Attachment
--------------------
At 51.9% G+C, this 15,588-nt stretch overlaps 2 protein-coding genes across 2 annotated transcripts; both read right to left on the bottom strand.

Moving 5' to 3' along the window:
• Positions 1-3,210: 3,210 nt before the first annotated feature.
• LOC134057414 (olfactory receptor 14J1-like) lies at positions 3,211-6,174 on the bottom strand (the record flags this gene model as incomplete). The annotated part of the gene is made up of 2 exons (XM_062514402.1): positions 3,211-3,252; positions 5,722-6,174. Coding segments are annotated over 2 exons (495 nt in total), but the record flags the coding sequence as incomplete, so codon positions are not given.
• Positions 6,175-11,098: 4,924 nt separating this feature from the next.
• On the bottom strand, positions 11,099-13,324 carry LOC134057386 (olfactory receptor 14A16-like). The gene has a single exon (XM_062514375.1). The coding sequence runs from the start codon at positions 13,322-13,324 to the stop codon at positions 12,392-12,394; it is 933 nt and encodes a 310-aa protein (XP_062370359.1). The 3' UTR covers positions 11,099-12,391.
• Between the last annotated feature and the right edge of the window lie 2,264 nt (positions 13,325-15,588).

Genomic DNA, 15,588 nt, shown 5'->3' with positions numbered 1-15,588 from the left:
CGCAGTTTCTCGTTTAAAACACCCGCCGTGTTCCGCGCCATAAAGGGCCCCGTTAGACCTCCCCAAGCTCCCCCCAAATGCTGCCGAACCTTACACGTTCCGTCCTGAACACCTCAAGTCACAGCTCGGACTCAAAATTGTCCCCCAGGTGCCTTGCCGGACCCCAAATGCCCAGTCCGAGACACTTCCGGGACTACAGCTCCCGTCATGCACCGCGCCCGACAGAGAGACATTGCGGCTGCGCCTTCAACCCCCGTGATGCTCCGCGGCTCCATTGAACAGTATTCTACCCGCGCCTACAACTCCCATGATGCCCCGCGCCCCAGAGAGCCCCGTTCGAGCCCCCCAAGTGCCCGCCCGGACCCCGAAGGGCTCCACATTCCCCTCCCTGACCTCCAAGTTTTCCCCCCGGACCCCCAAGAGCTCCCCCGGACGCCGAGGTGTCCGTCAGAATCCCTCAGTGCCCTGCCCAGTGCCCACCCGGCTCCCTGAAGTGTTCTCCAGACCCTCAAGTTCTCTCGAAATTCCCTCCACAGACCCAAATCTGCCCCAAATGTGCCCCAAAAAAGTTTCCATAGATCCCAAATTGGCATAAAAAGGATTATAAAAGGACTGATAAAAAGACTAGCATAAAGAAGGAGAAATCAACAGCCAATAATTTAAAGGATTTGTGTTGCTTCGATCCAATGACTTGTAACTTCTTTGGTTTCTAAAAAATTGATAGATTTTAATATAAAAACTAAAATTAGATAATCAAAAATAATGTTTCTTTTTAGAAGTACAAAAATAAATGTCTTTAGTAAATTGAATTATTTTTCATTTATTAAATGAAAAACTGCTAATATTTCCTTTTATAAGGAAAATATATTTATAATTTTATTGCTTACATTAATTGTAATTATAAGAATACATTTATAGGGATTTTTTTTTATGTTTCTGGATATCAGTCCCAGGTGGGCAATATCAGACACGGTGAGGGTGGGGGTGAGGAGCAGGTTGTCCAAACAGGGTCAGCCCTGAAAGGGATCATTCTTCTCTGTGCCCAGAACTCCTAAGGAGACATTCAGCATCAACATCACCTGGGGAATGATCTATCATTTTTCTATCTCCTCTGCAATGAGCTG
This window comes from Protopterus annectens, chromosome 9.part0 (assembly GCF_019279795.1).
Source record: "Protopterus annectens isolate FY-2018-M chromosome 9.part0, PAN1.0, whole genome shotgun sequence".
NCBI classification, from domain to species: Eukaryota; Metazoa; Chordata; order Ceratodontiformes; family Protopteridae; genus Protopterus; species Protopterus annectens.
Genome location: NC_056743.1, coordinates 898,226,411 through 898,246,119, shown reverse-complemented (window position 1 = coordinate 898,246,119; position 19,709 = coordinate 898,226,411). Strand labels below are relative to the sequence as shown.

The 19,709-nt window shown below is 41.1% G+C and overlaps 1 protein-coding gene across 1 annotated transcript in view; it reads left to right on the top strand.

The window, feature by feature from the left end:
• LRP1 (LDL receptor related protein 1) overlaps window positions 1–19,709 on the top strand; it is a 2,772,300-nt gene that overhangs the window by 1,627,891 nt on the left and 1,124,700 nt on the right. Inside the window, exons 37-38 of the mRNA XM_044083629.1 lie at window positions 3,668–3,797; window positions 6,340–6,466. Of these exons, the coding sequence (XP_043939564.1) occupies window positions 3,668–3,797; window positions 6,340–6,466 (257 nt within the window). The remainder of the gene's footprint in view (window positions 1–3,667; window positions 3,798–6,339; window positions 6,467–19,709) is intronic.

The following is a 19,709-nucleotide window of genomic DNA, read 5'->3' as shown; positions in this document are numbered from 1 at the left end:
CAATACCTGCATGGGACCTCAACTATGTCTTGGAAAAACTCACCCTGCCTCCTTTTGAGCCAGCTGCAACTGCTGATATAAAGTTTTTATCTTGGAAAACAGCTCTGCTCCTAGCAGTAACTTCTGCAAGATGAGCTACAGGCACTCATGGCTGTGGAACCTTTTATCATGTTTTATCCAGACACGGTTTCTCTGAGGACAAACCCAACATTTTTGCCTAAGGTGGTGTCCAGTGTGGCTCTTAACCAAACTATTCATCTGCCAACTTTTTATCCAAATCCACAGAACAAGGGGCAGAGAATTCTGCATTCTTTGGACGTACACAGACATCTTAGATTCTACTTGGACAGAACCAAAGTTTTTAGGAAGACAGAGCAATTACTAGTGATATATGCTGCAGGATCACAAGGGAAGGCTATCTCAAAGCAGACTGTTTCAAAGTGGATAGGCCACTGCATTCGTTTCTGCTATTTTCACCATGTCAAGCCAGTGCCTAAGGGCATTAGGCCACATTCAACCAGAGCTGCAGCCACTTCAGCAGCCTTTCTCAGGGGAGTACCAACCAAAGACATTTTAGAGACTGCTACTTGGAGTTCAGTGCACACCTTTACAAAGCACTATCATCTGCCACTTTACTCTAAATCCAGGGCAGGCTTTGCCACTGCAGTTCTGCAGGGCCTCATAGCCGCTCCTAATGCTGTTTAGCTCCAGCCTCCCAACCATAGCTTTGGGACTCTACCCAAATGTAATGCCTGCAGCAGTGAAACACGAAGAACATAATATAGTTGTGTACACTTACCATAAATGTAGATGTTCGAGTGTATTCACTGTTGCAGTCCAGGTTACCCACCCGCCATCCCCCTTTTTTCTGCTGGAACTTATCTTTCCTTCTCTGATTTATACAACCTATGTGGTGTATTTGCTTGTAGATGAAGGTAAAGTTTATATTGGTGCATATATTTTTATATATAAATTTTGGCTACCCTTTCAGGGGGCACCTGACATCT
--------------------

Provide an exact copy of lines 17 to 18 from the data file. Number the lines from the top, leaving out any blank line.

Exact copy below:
The following is a 19,709-nucleotide window of genomic DNA, read 5'->3' as shown; positions in this document are numbered from 1 at the left end:
CAATACCTGCATGGGACCTCAACTATGTCTTGGAAAAACTCACCCTGCCTCCTTTTGAGCCAGCTGCAACTGCTGATATAAAGTTTTTATCTTGGAAAACAGCTCTGCTCCTAGCAGTAACTTCTGCAAGATGAGCTACAGGCACTCATGGCTGTGGAACCTTTTATCATGTTTTATCCAGACACGGTTTCTCTGAGGACAAACCCAACATTTTTGCCTAAGGTGGTGTCCAGTGTGGCTCTTAACCAAACTATTCATCTGCCAACTTTTTATCCAAATCCACAGAACAAGGGGCAGAGAATTCTGCATTCTTTGGACGTACACAGACATCTTAGATTCTACTTGGACAGAACCAAAGTTTTTAGGAAGACAGAGCAATTACTAGTGATATATGCTGCAGGATCACAAGGGAAGGCTATCTCAAAGCAGACTGTTTCAAAGTGGATAGGCCACTGCATTCGTTTCTGCTATTTTCACCATGTCAAGCCAGTGCCTAAGGGCATTAGGCCACATTCAACCAGAGCTGCAGCCACTTCAGCAGCCTTTCTCAGGGGAGTACCAACCAAAGACATTTTAGAGACTGCTACTTGGAGTTCAGTGCACACCTTTACAAAGCACTATCATCTGCCACTTTACTCTAAATCCAGGGCAGGCTTTGCCACTGCAGTTCTGCAGGGCCTCATAGCCGCTCCTAATGCTGTTTAGCTCCAGCCTCCCAACCATAGCTTTGGGACTCTACCCAAATGTAATGCCTGCAGCAGTGAAACACGAAGAACATAATATAGTTGTGTACACTTACCATAAATGTAGATGTTCGAGTGTATTCACTGTTGCAGTCCAGGTTACCCACCCGCCATCCCCCTTTTTTCTGCTGGAACTTATCTTTCCTTCTCTGATTTATACAACCTATGTGGTGTATTTGCTTGTAGATGAAGGTAAAGTTTATATTGGTGCATATATTTTTATATATAAATTTTGGCTACCCTTTCAGGGGGCACCTGACATCT